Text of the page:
Peta Murray’s slow moving adaptation of Tim Winton’s novel exploits the rhythmic swell of the language, heard via voiceover, with phrases overlapped like waves and peppered with lists: “snapper, dhufish, cod, yellowtail, groper… what are the names of all the fish?”

The theme of the ocean and humanity’s embryonic connection to it, is explored within a meta narrative of the cycle of life. Aided by the puppets, the story is playful and wistful in turn, expressed best in the relationship between Abel and Blueback which is built with games of hide and seek and moments of eye to eye staring. Don Hopkins’ score is propelled by a bass guitar 80’s groove. But there is a melancholy that pervades this work, perhaps from the lists Abel keeps intoning, and the gnawing absence of his father.

The colourful puppets (designed by Hanna Parssinen) include eels, lobsters, bright fish and of course the majestic Blueback, whose graceful and playful nature is captured by puppeteers Jessica Harlond-Kenny and Daniel Dosek. The human puppets are cleverly created using wetsuit material and round driftwood-like heads – part of the constant reiteration of the connection between people and the ocean.

Yet for all the poetic melancholy and environmentally compelling themes, this show left little impact on my entourage. The potential for immersing the audience in the story was never fully realised. We wanted to dive in but felt like we were only getting our toes wet. Perhaps there is no substitute for actually heading to the ocean and discovering its mystical qualities for ourselves.

Blueback continues until April 27.

Read our junior review, by Isabel (age 9) and Eddy (age 6), here.

Pictured top: Blueback meets Abel Jackson.

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Underwater image of diver and sea creature
April 19, Calendar, Children, Performing arts, Theatre

Theatre: Children: Blueback

13 – 27 April @ Spare Parts Puppet Theatre ·
Presented by Spare Parts Puppet Theatre ·

Blueback has been adapted by Peta Murray from the book by Tim Winton.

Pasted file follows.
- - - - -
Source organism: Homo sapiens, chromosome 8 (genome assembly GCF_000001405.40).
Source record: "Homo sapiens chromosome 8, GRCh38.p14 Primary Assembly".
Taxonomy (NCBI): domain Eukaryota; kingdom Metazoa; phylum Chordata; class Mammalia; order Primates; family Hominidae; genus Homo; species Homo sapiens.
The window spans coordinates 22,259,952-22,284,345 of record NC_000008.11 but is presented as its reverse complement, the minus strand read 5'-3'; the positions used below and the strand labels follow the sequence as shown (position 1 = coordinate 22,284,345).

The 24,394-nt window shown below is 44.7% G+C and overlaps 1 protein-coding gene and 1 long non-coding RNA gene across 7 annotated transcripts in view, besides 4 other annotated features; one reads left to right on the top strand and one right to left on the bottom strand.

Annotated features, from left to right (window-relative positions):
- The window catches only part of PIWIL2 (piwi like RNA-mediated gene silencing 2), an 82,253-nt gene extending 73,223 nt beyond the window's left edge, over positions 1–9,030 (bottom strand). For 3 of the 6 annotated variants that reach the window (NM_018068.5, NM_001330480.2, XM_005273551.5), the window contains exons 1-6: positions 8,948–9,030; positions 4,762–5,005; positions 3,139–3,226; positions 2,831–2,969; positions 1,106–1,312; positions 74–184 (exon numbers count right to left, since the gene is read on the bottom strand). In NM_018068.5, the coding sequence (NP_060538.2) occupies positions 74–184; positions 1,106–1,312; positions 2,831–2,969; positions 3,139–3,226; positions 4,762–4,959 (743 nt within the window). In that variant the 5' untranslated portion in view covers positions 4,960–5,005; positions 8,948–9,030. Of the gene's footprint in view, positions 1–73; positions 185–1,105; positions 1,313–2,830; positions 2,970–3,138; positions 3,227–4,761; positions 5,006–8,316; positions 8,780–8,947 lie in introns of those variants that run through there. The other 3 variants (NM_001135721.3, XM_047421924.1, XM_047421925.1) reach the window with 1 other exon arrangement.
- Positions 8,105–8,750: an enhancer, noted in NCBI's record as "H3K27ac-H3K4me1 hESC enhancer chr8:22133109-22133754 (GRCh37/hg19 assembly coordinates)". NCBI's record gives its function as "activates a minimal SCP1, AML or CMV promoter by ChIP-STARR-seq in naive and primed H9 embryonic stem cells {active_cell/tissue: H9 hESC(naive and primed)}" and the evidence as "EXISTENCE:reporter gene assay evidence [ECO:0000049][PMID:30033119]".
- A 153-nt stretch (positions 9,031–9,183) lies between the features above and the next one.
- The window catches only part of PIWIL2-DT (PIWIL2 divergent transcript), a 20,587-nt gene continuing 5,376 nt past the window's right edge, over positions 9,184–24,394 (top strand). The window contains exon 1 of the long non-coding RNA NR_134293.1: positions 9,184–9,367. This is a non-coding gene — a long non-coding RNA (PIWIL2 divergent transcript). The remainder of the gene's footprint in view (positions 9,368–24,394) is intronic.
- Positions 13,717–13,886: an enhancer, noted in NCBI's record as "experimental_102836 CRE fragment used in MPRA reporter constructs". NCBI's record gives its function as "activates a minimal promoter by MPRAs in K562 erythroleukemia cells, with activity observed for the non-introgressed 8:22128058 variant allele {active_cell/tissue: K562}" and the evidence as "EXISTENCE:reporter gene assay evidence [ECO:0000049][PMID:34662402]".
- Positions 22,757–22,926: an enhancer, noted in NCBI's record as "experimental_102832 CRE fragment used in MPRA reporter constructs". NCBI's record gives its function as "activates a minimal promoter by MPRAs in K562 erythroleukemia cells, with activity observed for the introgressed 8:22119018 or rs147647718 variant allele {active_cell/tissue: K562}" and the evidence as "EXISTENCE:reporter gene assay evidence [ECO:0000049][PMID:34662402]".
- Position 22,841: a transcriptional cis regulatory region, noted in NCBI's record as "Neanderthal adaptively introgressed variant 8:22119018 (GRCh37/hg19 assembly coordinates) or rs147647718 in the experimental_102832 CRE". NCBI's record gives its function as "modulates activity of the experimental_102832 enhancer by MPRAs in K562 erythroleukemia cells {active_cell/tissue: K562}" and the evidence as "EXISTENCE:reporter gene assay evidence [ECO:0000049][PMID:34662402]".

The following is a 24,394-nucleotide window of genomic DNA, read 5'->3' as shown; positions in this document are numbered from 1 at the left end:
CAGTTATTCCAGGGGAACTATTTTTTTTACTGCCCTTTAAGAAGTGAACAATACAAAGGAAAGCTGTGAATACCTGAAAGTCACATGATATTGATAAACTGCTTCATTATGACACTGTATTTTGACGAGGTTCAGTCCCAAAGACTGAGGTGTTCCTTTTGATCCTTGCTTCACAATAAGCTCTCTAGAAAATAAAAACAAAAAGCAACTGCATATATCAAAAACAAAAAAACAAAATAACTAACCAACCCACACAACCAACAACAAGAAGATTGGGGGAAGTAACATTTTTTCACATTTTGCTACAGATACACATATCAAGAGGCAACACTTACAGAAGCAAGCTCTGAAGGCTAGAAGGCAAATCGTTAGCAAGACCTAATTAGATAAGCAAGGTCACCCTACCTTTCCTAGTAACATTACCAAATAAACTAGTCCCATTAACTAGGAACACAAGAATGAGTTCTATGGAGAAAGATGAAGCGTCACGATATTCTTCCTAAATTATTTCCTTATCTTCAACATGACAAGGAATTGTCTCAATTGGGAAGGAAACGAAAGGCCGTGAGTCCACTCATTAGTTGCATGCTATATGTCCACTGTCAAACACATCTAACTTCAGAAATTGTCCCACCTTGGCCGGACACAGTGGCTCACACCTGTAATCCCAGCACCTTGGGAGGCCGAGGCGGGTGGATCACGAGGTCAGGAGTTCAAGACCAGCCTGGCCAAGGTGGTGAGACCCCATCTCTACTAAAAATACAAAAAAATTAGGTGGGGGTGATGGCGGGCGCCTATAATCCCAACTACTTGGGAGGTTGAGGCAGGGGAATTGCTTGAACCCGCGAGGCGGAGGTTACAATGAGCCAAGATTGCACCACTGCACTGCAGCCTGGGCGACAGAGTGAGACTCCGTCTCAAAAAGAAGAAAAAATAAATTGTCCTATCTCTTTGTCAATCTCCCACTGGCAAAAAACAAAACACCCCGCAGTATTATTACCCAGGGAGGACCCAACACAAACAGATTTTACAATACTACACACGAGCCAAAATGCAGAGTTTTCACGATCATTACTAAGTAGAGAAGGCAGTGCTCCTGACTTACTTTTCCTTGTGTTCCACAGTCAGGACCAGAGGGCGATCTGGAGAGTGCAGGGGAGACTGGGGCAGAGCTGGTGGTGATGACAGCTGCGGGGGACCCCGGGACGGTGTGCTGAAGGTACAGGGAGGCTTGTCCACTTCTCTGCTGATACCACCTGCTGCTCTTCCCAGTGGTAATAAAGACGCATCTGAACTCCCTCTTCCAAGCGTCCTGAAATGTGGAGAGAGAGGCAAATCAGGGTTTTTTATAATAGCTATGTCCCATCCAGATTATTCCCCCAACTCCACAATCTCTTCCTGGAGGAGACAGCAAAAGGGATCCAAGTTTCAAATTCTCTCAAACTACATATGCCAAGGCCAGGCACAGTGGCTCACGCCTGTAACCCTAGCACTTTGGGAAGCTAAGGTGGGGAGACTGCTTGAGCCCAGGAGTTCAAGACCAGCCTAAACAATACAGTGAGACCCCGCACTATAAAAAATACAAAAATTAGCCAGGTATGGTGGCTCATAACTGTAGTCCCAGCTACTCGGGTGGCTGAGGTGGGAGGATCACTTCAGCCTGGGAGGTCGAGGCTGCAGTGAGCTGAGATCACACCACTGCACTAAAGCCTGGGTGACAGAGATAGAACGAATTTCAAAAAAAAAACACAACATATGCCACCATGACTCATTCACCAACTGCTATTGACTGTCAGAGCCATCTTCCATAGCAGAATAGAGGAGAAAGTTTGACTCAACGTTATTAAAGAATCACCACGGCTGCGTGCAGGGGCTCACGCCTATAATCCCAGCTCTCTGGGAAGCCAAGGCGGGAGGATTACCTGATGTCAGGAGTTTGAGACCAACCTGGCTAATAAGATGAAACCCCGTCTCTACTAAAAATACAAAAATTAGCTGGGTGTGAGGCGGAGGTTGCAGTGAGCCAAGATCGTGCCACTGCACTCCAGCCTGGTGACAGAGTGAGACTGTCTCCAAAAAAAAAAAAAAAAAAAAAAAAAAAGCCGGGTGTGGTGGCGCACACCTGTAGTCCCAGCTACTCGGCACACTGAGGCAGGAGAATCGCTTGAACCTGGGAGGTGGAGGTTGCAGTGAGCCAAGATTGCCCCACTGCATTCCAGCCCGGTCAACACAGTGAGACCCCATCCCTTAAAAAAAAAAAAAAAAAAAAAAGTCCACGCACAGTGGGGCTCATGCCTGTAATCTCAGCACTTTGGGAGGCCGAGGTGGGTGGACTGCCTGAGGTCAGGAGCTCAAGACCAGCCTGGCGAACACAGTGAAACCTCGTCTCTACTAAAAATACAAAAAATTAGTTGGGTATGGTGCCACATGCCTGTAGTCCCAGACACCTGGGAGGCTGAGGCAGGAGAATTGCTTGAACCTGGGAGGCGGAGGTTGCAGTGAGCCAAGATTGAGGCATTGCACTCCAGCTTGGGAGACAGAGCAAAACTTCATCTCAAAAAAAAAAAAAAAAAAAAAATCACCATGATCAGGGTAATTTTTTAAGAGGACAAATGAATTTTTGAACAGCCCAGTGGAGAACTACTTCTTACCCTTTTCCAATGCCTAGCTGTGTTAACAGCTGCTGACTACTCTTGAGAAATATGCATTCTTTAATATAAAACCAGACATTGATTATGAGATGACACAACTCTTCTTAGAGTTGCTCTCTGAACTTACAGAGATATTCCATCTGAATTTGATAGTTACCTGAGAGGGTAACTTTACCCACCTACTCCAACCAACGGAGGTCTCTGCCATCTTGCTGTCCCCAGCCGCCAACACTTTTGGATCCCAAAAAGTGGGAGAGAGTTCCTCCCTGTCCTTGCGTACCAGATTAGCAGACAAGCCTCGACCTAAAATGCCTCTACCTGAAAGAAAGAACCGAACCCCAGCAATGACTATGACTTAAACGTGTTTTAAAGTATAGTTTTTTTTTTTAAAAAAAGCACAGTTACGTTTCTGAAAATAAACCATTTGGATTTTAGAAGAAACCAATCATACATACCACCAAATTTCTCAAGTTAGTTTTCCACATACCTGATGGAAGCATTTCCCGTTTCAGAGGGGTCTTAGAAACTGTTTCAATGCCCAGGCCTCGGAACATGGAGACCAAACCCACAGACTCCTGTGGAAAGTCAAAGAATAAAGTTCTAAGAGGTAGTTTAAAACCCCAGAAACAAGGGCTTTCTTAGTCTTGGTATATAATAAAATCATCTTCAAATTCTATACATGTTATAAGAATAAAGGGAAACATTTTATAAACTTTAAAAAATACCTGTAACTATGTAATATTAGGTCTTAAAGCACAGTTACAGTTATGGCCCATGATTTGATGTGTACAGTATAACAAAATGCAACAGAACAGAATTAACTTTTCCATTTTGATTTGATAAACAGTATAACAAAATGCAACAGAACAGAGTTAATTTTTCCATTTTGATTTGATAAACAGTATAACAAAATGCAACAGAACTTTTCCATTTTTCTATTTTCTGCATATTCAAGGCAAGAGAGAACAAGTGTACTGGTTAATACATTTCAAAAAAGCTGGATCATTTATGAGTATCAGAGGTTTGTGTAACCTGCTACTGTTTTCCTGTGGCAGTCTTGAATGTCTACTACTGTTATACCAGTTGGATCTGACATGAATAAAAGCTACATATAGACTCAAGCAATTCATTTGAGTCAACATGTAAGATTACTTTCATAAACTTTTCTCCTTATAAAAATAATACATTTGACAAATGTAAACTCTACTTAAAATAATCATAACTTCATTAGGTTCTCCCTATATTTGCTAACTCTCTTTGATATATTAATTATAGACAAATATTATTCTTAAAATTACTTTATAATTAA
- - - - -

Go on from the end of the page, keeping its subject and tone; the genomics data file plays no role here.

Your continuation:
Blueback is an evocative story set along the Western Australian coastline. It captures the mystery of the sea and the majesty of an old fish called “Blueback”, and the moment when an inquisitive boy stands up for what he loves and believes in.

One of Tim Winton’s most personal and quintessentially Western Australian stories, Blueback will nourish your heart and the beautiful Tim Winton poetry will resonate with you long after you leave the theatre. This award-winning production is an underwater menagerie of exquisite puppetry and an extraordinary celebration of the Western Australian coastline from one of WA’s most beloved authors.

“When Abel Jackson and Blueback the Groper frolic under the sea, the scene is rhythmic and joyful.” – The West Australian

Duration: 50 mins
Perfect for ages 5 and above

April 13 – 27
10am & 1pm daily
Special 6.30pm performance April 18 & 24
No performances Sundays or public holidays.

Monday, 15 April: 10am (Relaxed show – limited capacity)
Tuesday, 16 April: 10am (Special Nan & Pops Session)
Thursday, 18 April: 6:30pm (Auslan interpretation show & PJ PARTY – tickets $15 for groups of four or more for this session)
Wednesday, 24 April: 1pm (Adopt A Puppet Parent Event)

Special Relaxed show:
Monday 15 April, 10am

Special Auslan interpretation:
Thursday 18 April, 6.30pm

Booking Essential
Please visit www.sppt.asn.au or telephone 9335 5044

Ticket Prices
General Admission: $25.00 (per ticket)
Groups of 4 or more: $24.00 (per ticket)
Groups of 10 or more: $23.00 (per ticket)
$3.95 booking fee applies

Spare Parts Puppet Theatre
1 Short Street, Fremantle
(opposite Fremantle Train Station)

More info
W:  www.sppt.asn.au/events/blueback-2/
E:   boxoffice@sppt.asn.au